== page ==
YouTube expands monetisation plans to Shorts video creators

YouTube claims Shorts was “exploding around the world” with over 30 billion daily views and more than 1.5 billion monthly logged-in users

Updated - September 27, 2022 06:04 pm IST

Published - September 27, 2022 03:00 pm IST

A file photo of the YouTube logo

A file photo of the YouTube logo | Photo Credit: REUTERS

Google-owned video platform YouTube announced on September 20 it will expand its monetisation plan, called the YouTube Partner Program (YPP), to allow more creators to earn revenue through Shorts videos.

YouTube shared the new ways in which YPP would allow both long and short-form video creators to earn revenue, and benefit from ads monetisation in the future.

From 2023, YouTube Shorts creators with 1,000 subscribers and 10 million Shorts views over 90 days can apply to the plan. The streaming platform will also introduce a programme tier with lower entry requirements to support early career YouTubers.

While the company has a fixed fund for creators, it plans to shift to a revenue sharing model for Shorts next year. Since ads play between videos in the Shorts feed, monthly revenue from the commercials will be added and used to reward short-form video creators.

“From the overall amount allocated to creators, they will keep 45% of the revenue, distributed based on their share of total Shorts views,” the company said.

Musical content

The company also announced Creator Music, designed for content creators to access a wide selection of music for their work while also paying the original artists and music rights holders. Creator Music is currently in its beta version in the U.S., and is set to be rolled out globally next year.

“Creators can now buy affordable, high-quality music licenses that offer them full monetizing potential—they will keep the same revenue share they’d usually make on videos without any music,” the company said.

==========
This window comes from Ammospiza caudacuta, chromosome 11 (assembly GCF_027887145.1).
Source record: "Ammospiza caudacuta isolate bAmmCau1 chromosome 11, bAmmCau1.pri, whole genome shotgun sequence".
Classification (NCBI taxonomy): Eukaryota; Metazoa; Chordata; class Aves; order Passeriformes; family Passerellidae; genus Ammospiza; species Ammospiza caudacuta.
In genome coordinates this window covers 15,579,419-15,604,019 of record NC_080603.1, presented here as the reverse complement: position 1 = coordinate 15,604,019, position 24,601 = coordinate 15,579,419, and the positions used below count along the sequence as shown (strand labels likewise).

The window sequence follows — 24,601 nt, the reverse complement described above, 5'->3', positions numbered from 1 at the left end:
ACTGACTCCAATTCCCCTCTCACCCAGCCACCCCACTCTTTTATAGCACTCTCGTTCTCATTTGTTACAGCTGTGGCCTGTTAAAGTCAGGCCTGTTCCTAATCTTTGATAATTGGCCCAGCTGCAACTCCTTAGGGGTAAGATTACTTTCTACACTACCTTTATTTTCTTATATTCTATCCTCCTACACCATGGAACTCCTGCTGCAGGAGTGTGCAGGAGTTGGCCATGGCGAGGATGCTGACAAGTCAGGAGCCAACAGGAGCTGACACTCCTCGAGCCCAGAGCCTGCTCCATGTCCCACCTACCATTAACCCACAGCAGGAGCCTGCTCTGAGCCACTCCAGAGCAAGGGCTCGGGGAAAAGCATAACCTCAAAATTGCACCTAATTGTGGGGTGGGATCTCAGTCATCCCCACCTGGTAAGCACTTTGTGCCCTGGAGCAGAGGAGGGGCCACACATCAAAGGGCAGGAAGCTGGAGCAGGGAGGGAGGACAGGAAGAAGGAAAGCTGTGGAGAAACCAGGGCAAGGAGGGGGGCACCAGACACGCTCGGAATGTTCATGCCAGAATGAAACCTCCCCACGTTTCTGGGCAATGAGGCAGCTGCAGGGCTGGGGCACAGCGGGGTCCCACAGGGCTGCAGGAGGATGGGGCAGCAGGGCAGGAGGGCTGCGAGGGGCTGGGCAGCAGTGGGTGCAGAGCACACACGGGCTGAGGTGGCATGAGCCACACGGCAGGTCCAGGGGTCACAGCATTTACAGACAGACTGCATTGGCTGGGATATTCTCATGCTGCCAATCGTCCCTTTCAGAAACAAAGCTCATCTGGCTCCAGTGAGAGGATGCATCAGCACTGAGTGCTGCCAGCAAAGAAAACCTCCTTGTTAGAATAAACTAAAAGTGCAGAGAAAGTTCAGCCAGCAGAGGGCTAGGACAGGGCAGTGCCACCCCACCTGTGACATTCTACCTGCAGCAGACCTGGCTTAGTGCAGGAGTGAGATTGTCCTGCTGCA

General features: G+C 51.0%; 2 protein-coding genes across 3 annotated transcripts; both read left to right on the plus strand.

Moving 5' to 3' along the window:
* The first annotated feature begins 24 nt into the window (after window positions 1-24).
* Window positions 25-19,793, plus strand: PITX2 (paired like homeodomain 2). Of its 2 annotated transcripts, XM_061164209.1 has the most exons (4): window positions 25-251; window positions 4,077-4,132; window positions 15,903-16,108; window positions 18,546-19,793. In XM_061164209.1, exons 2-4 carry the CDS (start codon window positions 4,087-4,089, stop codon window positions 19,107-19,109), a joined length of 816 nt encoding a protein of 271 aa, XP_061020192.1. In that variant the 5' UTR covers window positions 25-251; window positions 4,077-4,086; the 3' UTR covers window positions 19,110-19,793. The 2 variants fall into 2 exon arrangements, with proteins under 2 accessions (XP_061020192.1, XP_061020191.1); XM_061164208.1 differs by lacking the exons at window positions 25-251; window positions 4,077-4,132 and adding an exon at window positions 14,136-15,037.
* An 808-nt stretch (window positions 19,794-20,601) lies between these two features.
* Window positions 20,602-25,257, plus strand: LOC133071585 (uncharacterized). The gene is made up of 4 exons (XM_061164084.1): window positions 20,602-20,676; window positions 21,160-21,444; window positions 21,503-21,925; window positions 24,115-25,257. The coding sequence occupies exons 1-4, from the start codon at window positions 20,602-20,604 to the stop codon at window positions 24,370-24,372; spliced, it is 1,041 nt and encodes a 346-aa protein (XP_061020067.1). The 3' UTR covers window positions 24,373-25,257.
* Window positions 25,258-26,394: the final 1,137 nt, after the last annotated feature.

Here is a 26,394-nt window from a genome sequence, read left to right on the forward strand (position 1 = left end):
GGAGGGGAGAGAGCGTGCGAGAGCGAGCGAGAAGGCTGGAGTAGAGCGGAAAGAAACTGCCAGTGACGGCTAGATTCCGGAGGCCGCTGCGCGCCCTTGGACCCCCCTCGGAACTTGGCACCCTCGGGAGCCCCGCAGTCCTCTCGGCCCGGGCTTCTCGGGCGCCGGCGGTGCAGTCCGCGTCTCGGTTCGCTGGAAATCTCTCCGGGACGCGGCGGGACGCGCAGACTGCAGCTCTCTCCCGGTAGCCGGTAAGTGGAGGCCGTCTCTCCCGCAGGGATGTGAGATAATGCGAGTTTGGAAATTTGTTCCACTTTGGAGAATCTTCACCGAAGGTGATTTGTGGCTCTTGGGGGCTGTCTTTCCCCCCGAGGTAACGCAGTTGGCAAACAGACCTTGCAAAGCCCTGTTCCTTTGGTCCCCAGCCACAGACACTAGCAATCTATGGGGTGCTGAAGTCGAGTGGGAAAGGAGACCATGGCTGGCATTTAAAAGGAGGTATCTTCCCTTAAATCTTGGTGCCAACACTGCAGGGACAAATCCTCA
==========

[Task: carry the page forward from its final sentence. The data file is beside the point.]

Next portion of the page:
YouTube claims Shorts was “exploding around the world” with over 30 billion daily views and more than 1.5 billion monthly logged-in users.

Also Read |YouTube in challenge to TikTok to give Shorts creators 45% of ad sales

Indian market

In India, YouTube Shorts are a popular source of “infotainment” for watchers and mobile users. It has also encouraged both regional language content creators and non-resident Indians to not just share diverse content, but also earn from it.

Viewers also seem to be in favour as channels where artists shared both short and long-form videos saw increasing watch times and subscriber growth compared to creators who didn’t post Shorts.

“Creators who represent the true flavour of their districts/regions are having their moment in the sun,” the company said. “We’re seeing content from across the country, with creators engaging with fans in Marathi, Punjabi, Haryanvi, Bhojpuri, Bengali and many others. More interestingly we’re seeing content being created even in various dialects.”

The YouTube Partner Program was launched in 2007 and has paid creators, artists, and media companies over $50 billion dollars in the last three years, according to YouTube CEO Susan Wojcicki. 

YouTube’s move to share revenue with Shorts creators comes as tech and social media companies race to beat rival video-creation platform TikTok, whose largest market is the U.S.

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